Thampapillai argues that Mankiw fails to acknowledge the reality of global ecosystems. Nature provides basic resources for the economy, and if these resources are not preserved, economies cannot be sustained. Current cost-benefit calculations such as Trump’s are therefore flawed as they fail to take into account links between the ecosystem and economy.
As Thampapillai suggests, the theory of perfect competition must be extended to include sustainability as a condition. This entails a rethink of current economic systems.
The future: Creating new economic systems
Restructuring economies can be a daunting task for policymakers and governments. How can sustainability be feasibly incorporated into current economic structures?
One way of doing this is to promote closed-loop systems so that waste or pollution is eliminated and resources can be fully utilised. Thampapillai provided the example of an eco-industrial park in Kalundborg, Denmark, which sees companies swapping waste and byproducts to slash costs and reduce carbon dioxide emissions. For example, steam emitted from a power station is pumped through pipelines to other plants, where it is used as a cleaning agent.
There are similar initiatives in Asia. In Johor Bahru, Malaysia, Folo Farms works with local partners such as hotels and restaurants to collect food waste and turn it into compost for fertilising the farm and growing organic vegetables.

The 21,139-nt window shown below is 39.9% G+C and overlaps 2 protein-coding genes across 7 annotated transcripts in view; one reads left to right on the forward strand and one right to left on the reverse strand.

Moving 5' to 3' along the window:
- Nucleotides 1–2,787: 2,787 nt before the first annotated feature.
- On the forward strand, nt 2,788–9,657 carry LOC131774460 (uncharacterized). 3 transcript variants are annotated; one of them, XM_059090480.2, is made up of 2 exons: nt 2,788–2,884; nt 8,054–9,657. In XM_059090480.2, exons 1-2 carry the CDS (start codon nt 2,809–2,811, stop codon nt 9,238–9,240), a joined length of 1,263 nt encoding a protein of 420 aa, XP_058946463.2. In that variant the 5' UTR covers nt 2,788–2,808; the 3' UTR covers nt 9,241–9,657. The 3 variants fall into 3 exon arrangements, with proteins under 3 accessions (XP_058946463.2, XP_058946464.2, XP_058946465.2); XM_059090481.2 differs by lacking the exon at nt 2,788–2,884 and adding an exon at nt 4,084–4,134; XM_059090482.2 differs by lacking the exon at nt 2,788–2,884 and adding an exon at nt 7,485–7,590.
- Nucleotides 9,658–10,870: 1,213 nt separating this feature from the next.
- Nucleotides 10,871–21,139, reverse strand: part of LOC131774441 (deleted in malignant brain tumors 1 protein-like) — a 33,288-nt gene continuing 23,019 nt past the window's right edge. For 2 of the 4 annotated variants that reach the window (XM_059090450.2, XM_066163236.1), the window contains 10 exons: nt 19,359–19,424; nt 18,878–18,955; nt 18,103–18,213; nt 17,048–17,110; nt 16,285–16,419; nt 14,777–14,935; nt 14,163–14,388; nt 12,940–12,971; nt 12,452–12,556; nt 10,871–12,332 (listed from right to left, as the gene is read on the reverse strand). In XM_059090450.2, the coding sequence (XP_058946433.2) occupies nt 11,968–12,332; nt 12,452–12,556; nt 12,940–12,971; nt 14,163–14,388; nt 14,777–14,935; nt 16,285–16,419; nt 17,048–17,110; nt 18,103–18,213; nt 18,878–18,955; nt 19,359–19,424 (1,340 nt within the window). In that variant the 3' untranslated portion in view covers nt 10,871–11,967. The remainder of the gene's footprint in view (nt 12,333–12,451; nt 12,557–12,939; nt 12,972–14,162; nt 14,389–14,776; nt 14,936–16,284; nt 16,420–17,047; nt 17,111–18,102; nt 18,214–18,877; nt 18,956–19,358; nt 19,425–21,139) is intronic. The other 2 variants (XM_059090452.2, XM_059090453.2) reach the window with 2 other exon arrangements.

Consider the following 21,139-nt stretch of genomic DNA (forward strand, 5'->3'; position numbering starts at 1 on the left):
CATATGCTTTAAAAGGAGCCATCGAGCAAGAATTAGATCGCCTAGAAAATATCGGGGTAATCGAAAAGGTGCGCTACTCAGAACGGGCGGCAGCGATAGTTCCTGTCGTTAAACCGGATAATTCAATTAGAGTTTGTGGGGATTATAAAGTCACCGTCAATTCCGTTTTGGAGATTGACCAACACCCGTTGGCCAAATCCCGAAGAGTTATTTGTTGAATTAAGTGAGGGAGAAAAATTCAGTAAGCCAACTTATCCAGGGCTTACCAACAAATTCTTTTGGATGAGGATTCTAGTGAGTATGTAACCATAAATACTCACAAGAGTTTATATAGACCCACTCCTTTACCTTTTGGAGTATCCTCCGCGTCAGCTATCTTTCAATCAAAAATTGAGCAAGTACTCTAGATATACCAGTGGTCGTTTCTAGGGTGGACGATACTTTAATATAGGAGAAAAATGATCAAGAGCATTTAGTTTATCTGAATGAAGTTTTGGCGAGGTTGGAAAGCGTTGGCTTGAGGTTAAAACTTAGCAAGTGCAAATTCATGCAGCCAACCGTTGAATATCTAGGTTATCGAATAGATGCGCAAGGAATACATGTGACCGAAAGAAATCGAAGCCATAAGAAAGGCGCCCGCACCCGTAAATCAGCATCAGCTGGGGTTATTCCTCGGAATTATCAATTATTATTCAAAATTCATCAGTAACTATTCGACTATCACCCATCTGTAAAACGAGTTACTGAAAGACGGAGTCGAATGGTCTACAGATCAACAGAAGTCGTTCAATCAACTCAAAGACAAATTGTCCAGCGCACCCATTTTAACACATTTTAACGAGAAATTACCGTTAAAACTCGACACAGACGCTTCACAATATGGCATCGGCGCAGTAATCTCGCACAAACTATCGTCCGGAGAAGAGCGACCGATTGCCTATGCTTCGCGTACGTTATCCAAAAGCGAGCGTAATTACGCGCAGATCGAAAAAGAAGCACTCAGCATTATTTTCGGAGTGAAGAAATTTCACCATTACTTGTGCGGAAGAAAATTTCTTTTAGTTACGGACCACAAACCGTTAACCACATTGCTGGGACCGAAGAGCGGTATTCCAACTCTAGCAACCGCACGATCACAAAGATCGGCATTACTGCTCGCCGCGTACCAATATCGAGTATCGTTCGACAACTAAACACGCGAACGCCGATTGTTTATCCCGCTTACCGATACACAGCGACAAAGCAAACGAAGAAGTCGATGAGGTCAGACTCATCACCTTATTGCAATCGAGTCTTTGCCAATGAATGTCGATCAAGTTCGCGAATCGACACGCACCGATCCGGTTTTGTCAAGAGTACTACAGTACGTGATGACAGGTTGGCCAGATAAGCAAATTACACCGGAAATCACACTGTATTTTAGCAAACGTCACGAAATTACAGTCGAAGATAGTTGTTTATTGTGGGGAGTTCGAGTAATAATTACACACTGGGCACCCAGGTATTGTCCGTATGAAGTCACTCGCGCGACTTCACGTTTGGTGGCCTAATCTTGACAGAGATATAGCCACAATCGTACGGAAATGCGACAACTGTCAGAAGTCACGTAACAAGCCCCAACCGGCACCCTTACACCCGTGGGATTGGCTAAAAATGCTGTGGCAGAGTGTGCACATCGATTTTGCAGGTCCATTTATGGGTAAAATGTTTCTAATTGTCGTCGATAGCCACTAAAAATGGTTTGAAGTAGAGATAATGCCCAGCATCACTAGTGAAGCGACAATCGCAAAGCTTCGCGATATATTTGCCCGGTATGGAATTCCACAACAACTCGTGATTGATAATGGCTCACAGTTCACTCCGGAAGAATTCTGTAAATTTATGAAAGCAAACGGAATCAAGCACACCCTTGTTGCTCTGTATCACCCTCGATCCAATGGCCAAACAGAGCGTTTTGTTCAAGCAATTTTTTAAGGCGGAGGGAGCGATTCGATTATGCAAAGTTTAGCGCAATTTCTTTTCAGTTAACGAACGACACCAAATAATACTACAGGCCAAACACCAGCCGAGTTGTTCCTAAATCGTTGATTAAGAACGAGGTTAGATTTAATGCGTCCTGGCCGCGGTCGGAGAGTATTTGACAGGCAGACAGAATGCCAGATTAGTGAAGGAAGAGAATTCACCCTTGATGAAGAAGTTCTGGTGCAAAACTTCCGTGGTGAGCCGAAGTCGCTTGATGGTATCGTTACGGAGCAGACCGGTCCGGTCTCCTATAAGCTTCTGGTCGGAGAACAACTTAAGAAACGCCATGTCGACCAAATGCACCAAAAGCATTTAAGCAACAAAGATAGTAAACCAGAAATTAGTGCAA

Another solution suggested by Thampapillai is investing in the restoration of natural ecosystems and resources. In Singapore, for example, advances in ecological science have created the possibility of recreating coastal mangrove ecosystems. This in turn would help to regulate ambient temperature, whilst still providing employment opportunities in the process.
On a regional scale, organisations such as the Association of Southeast Asian Nations and Asian Development Bank are constantly looking into ways of dealing with climate change by encouraging cooperation between neighbouring countries and providing support for mechanisms that allow for green growth. An example of such a mechanism is the Asian Super Grid, which would allow for excess renewable energy to be transmitted to locations on demand.
According to Thampapillai, an important point to note when considering the adoption of all these initiatives is the employment opportunities they provide to the region’s poor. Providing training to unskilled individuals would allow the segment of the population living in poverty to participate in modern economic systems. This in turn reduces their susceptibility to the possible effects of climate change.
To minimise the impact of climate change, we need to act immediately to strengthen the global response. After all, by the time its worst possible effects occur, salvaging the economy will be the least of our concerns.
This piece was written by Prethika Nair.